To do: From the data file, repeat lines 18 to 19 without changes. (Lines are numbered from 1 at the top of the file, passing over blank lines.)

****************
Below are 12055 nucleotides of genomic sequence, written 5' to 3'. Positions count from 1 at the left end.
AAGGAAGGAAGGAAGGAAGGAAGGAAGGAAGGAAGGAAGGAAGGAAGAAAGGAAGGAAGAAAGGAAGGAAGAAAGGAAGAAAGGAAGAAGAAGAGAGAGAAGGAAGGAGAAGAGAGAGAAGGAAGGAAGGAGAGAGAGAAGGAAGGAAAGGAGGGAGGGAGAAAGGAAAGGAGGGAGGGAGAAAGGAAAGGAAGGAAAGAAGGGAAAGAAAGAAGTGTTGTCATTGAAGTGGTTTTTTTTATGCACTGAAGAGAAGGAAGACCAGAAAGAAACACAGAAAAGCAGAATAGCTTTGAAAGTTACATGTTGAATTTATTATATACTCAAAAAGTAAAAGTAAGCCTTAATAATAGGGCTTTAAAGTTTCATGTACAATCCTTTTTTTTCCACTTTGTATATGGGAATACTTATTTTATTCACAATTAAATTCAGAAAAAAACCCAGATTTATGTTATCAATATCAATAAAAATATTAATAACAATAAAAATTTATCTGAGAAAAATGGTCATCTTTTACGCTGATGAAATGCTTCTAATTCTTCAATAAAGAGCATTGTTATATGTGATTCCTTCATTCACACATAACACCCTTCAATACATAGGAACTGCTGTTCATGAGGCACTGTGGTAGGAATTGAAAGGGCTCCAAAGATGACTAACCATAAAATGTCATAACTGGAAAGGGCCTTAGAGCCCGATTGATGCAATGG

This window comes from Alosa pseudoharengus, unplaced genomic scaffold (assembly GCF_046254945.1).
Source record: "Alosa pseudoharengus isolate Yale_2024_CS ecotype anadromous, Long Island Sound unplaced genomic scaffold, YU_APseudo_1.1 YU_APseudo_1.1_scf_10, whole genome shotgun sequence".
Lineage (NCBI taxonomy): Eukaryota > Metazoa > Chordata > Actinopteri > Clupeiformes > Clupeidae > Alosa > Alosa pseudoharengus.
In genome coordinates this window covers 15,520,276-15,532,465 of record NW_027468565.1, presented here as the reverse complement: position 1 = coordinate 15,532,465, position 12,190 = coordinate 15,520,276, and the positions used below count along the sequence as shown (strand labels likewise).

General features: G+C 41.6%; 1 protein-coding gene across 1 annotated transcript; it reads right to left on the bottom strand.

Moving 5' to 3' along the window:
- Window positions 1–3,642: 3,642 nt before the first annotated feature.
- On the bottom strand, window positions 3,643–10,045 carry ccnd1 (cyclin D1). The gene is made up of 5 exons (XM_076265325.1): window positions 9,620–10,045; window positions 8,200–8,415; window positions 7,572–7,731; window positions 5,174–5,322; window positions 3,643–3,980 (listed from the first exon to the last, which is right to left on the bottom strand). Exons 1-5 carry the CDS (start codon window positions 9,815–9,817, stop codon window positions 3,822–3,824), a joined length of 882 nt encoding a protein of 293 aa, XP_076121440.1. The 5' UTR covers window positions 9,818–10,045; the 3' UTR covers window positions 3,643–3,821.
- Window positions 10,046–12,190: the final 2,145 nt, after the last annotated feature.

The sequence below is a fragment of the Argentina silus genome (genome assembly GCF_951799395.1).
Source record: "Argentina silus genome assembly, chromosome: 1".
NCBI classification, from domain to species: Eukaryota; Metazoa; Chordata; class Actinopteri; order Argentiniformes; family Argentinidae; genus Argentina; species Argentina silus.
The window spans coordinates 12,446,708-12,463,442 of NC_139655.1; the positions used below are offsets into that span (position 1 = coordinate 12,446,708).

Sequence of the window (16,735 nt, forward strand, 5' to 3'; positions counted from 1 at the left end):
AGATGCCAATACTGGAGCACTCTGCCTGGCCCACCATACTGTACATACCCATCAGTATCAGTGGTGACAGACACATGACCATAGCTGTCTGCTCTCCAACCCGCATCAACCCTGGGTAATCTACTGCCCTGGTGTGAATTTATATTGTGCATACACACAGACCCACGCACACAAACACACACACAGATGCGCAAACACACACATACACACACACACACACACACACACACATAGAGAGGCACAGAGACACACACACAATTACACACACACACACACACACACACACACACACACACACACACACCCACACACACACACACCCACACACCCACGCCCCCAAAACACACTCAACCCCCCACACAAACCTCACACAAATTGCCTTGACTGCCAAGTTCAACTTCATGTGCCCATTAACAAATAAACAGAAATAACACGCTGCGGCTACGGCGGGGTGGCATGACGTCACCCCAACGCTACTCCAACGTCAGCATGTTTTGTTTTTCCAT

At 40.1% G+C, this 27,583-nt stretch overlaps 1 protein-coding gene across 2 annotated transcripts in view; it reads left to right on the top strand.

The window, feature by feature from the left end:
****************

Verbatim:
At 40.1% G+C, this 27,583-nt stretch overlaps 1 protein-coding gene across 2 annotated transcripts in view; it reads left to right on the top strand.

The window, feature by feature from the left end: